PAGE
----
Congress has until the end of the week to broker a deal to fund the government through September. If they don’t, some lawmakers warn that governmental activities will come to a halt.
But U.S. Rep. Michele Bachmann says that a government shutdown is “actually a slowdown.”
“About one-fourth of the federal workforce would be furloughed. Three-fourths of the federal workforce would stay in place, Social Security checks would continue to go out, the military would continue to be paid, and all essential services” would remain active, said Bachmann she said during a March 31, 2010 interview with reporters.
Bachmann’s claim is correct.
Republicans and Democrats are at an impasse over how much to cut spending. If Congress fails to approve funding this week, the government is legally required to shutdown.
But that doesn’t mean Washington will go dark.
President Barack Obama and members of Congress would stay. And a White House official confirmed that military personnel would be retained and continue to earn money, but they wouldn’t be paid until funding is approved. Jobs that protect life or property, such as law enforcement officials, would also be exempted.
The White House also confirmed that roughly 800,000 workers would be furloughed. According to the Bureau of Labor Statistics, the federal government employs roughly 2.8 million civilians, so that means roughly 28 percent would be temporarily out of work. Bachmann’s estimate is in range.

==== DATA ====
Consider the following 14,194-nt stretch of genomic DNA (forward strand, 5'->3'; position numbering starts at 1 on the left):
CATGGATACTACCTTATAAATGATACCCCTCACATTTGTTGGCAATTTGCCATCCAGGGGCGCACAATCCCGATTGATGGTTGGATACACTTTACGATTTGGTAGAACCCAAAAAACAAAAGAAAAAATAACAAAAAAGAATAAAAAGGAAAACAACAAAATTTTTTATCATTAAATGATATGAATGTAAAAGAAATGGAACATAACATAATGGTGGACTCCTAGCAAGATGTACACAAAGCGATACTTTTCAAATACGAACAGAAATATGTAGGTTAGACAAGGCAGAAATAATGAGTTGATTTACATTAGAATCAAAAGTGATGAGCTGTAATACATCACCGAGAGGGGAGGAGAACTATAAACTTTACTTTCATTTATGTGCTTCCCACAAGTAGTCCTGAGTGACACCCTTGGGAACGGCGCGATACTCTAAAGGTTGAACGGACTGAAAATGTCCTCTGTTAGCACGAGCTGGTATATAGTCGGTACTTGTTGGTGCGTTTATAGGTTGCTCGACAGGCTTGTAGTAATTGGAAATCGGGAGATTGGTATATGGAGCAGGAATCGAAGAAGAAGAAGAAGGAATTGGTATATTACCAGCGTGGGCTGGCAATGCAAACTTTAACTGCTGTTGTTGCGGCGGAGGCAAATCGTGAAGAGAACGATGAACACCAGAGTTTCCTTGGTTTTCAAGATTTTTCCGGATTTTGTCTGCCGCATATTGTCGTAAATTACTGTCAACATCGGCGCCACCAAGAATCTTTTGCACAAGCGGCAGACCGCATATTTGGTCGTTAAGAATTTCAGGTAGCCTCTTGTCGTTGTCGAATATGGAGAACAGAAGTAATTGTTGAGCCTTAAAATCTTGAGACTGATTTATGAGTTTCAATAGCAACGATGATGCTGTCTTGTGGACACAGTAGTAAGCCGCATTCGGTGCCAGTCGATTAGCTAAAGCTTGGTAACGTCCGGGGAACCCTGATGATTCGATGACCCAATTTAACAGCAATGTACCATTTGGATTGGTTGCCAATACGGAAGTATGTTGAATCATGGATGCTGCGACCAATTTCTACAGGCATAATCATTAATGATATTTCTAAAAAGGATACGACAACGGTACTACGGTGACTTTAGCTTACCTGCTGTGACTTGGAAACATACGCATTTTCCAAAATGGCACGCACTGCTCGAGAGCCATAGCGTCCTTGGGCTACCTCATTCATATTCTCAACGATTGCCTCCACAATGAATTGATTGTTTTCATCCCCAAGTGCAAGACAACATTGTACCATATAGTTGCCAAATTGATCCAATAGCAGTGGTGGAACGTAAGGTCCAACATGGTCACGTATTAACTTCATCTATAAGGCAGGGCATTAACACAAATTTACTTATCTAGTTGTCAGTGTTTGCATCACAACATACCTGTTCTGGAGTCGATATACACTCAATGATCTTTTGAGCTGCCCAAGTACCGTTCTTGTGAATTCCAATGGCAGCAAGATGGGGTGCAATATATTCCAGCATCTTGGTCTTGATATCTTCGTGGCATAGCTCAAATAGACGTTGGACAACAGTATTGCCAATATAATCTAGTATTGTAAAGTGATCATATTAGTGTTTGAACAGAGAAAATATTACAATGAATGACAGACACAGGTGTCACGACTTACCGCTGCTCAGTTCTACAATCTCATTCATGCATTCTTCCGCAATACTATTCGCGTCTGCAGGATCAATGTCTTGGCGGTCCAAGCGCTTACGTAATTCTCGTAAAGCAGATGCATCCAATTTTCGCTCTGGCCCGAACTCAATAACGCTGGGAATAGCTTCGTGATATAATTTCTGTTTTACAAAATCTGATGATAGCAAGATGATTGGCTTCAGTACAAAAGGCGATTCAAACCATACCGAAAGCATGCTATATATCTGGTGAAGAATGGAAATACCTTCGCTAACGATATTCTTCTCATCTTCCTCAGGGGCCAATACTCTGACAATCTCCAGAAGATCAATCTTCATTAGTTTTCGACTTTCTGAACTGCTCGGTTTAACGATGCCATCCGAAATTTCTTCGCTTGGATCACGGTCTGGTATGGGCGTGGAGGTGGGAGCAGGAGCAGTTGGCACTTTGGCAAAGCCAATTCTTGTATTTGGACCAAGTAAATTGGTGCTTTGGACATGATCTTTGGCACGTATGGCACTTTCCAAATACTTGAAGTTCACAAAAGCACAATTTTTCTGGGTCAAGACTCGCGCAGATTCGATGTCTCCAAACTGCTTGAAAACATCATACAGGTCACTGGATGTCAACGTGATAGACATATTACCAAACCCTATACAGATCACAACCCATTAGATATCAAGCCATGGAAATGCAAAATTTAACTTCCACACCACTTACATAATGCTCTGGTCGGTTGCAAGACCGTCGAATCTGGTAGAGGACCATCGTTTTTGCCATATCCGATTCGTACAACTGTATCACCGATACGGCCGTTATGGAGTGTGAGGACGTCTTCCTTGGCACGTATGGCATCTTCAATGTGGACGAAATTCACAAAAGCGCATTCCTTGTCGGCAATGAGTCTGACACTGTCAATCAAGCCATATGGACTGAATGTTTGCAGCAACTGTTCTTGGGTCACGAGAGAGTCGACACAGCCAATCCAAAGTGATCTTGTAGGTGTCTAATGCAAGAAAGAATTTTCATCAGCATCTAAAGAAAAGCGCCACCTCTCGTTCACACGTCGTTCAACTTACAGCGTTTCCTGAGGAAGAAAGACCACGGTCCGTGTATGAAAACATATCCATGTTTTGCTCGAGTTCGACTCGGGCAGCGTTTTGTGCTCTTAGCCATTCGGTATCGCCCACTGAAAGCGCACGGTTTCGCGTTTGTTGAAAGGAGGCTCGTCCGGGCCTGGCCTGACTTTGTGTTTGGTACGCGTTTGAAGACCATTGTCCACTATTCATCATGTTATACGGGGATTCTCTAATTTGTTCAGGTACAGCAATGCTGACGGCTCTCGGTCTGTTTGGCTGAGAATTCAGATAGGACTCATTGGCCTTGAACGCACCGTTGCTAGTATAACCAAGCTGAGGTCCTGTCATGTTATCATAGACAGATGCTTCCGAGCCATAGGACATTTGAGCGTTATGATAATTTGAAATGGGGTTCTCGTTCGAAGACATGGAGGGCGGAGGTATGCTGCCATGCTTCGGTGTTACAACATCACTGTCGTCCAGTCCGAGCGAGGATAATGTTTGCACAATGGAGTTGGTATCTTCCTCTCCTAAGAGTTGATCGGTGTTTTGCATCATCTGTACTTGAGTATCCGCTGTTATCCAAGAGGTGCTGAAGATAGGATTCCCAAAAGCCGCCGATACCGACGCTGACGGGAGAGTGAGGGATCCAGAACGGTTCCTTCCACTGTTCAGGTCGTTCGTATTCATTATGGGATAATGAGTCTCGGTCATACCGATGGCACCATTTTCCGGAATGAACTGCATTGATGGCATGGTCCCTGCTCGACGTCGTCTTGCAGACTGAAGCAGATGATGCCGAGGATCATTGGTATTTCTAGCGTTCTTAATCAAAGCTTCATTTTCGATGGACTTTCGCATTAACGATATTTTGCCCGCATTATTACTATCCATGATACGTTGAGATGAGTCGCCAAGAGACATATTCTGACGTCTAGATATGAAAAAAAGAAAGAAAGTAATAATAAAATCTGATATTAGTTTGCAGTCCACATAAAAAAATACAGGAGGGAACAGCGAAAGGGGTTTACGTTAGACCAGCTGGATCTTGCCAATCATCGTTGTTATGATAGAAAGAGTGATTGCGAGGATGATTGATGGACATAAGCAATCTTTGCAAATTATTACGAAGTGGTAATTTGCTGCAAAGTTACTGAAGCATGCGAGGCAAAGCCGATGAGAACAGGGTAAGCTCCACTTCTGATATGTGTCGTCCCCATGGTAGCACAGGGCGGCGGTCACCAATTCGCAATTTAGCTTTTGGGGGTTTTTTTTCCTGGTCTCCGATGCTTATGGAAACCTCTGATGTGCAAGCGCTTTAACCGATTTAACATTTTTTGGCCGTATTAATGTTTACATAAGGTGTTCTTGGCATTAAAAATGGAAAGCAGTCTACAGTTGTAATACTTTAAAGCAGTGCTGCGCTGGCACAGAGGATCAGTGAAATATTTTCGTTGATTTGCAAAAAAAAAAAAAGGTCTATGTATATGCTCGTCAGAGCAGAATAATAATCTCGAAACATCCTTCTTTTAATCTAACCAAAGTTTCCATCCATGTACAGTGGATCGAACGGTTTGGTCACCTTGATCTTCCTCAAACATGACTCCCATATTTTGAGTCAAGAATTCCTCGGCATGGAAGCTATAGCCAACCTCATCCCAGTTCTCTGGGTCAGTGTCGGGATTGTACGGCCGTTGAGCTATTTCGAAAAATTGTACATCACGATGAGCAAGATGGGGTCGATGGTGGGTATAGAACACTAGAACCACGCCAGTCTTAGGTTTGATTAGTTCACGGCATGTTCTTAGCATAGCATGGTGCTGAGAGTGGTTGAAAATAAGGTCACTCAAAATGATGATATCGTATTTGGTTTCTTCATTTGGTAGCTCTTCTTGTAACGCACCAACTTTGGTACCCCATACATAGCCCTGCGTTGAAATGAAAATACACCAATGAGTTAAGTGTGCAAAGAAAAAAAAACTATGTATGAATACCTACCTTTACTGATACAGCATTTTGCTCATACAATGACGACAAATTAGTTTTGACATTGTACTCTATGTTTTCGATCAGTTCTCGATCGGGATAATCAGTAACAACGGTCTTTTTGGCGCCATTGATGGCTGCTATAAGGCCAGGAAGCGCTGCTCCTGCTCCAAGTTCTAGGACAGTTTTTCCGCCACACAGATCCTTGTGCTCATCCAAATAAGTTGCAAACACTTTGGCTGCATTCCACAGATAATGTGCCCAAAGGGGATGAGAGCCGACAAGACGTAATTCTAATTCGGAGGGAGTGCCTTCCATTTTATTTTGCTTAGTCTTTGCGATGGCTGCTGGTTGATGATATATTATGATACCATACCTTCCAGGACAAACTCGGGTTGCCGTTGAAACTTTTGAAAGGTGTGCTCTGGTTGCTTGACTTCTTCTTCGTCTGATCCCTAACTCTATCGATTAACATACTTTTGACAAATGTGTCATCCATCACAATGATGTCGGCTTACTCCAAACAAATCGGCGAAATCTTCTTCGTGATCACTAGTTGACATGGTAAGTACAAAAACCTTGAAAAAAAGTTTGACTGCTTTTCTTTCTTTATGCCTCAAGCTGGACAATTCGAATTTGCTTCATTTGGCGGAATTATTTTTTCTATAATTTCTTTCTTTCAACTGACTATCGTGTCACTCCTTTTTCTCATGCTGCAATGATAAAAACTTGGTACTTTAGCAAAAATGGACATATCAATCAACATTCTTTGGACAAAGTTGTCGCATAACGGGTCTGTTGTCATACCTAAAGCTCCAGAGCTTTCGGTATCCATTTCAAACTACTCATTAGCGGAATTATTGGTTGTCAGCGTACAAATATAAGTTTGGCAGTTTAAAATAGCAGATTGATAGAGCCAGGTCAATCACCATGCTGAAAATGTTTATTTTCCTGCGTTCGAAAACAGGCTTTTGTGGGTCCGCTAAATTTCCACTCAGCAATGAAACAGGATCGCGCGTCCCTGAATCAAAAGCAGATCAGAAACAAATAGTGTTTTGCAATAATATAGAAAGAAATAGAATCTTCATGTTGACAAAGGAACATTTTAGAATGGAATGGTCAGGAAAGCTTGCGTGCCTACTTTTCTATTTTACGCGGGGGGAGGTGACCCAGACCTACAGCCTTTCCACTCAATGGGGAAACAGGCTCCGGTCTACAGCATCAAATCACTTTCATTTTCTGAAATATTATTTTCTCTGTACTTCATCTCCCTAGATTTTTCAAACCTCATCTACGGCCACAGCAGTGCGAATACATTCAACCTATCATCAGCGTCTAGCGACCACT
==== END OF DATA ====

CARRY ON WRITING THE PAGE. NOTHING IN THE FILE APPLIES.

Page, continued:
Social Security checks will continue to go out, so on that point, Bachmann is also correct.
But approval of Small Business Administration loans would be put on hold, national parks and museums would be closed, and at the height of tax season, the Internal Revenue Service will stop processing paper returns.
Bachmann is correct that a shutdown is more like a slowdown.
Rep. Michele Bachmann, speaking with reporters on March 31, 2011
Congressional Research Service, Shutdown of the Federal Government: Causes, Processes, and Effects, Clinton T. Brass, Feb. 18, 2011
The U.S. Constitution, Article 1; Section 9, accessed April 4, 2011
The Office of Management and Budget, Sec. 124 – Agency Operations in the Absence of Appropriations, accessed April 4, 2011
The House of Representatives Committee on Government Reform and Oversight, Government Shutdown I: What’s Essential, Dec. 6 and 14, 1995
The Bureau of Labor Statistics, number of federal employees 1995-1996, accessed April 4, 2011
The Social Security Administration, History of the SSA 1993-2000, accessed April 4, 2011
Reuters, Factbox: What happens in a U.S. government shutdown?, Feb. 28, 2011
The Christian Science Monitor, If a government shutdown occurs, what actually happens?, by Gail Russell Chaddock, Feb. 23, 2011
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